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C# Essentials by Peter Drayton, Ben Albahari, Brad Merrill

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Threading

A C# application runs in one or more threads that effectively execute in parallel within the same application. Here is a simple multithreaded application:

using System;
using System.Threading;
class ThreadTest {
  static void Main( ) {
  Thread t = new Thread(new ThreadStart(Go));
    t.Start( );
    Go( );
  }
  static void Go( ) {
    for (char c='a'; c<='z'; c++ )
      Console.Write(c);
  }
}

In this example, a new thread object is constructed by passing it a ThreadStart delegate that wraps the method that specifies where to start execution for that thread. You then start the thread and call Go, so two separate threads are running Go in parallel. However, there’s a problem: both threads share a common resource—the console. If you run ThreadTest, you get output something like this:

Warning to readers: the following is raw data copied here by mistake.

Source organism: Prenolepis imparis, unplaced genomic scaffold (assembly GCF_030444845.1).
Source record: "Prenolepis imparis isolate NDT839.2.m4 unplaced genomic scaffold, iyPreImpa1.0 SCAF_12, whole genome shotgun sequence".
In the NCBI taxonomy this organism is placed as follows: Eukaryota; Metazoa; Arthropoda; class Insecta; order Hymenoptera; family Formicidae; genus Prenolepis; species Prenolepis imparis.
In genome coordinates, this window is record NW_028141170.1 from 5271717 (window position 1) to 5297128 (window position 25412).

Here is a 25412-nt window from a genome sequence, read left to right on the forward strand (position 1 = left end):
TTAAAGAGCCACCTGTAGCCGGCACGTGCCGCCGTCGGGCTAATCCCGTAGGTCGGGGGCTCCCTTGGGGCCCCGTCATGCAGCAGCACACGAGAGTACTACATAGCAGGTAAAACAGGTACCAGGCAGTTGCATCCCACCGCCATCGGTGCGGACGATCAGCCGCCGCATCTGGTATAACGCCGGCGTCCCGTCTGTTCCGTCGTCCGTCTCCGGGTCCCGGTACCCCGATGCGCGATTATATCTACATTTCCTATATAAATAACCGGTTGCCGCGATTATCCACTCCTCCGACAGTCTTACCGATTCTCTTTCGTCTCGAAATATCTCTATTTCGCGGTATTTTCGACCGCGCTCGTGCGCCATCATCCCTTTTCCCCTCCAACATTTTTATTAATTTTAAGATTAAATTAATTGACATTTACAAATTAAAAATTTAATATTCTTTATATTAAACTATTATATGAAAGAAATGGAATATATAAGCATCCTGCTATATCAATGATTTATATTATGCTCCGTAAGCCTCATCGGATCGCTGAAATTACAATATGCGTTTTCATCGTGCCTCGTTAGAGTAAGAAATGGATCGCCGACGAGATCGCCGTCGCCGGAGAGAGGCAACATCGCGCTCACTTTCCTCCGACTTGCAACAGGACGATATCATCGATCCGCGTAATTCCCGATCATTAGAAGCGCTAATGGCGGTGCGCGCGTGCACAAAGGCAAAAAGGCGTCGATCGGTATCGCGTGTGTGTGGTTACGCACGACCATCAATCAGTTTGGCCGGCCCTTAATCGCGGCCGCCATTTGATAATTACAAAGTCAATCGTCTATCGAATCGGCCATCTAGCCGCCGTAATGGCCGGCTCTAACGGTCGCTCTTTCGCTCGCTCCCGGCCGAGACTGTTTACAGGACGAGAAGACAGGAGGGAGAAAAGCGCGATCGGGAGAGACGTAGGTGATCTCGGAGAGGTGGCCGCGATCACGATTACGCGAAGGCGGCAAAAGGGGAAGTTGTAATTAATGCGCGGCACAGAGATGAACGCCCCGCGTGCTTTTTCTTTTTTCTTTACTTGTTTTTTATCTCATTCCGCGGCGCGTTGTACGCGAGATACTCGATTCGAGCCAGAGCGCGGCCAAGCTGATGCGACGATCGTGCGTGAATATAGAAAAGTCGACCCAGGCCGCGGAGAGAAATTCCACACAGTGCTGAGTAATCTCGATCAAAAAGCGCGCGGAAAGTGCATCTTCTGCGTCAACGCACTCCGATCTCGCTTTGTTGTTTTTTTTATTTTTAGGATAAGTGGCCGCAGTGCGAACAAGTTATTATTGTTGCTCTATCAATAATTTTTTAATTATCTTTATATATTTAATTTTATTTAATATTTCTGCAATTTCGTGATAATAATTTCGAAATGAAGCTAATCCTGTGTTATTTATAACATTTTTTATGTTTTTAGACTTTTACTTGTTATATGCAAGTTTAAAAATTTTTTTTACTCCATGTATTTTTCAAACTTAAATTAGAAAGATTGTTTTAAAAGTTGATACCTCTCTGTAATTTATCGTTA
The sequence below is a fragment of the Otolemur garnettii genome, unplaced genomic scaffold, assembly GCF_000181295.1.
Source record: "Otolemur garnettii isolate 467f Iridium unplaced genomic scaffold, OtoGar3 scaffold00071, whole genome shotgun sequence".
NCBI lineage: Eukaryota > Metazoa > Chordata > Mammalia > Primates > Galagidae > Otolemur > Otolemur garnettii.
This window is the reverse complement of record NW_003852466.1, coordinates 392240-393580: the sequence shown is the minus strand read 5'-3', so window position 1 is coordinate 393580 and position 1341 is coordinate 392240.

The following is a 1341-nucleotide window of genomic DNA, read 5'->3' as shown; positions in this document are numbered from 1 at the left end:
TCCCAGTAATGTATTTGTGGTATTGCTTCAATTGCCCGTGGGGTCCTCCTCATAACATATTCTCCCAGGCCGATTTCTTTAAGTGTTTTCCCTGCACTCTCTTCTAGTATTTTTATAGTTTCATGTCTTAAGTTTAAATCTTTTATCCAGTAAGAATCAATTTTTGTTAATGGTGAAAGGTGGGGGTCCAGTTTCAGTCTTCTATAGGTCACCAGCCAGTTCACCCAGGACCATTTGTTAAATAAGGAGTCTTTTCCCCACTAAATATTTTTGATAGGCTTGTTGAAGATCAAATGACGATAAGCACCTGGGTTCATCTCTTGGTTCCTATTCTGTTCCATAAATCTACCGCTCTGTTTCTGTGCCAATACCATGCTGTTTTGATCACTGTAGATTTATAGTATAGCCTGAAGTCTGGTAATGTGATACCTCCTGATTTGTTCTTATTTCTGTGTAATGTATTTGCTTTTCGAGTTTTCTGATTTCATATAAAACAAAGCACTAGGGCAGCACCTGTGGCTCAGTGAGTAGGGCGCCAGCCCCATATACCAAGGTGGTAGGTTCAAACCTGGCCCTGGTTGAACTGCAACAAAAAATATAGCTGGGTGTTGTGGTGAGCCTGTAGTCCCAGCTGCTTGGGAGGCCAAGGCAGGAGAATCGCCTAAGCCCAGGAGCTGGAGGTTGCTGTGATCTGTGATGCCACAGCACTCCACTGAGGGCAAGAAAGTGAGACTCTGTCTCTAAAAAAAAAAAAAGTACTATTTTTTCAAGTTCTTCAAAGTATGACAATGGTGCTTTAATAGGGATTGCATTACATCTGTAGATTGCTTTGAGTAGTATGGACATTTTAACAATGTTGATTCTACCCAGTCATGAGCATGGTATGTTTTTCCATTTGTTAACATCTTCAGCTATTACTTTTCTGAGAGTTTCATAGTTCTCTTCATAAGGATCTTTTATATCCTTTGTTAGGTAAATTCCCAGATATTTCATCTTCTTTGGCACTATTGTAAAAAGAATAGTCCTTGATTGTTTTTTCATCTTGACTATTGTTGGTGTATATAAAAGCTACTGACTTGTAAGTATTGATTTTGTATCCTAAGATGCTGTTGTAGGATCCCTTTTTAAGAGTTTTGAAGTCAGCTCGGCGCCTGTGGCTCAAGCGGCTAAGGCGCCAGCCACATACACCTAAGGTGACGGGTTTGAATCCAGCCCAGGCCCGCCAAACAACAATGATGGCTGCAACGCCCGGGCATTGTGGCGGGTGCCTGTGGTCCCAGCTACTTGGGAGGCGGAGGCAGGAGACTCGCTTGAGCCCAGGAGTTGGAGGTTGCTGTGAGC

abcdabcdefghijklmnopqrsefghjiklmnopqrstuvwxyztuvwxyz

Thread Synchronization

Thread synchronization comprises techniques for ensuring that multiple threads coordinate their access to shared resources.

The lock statement

C# provides the lock statement to ensure that only one thread at a time can access a block of code. Consider the following example:

using System;
using System.Threading;
class LockTest {
  static void Main( ) {
    LockTest lt = new LockTest ( );
    Thread t = new Thread(new ThreadStart(lt.Go));
    t.Start( );
    lt.Go( );
  }
  void Go( ) {
    lock(this)
      for ( char c='a'; c<='z'; c++)
        Console.Write(c);
  }
}

Running LockTest produces the following output:

abcdefghijklmnopqrstuvwzyzabcdefghijklmnopqrstuvwzyz

The lock statement acquires ...

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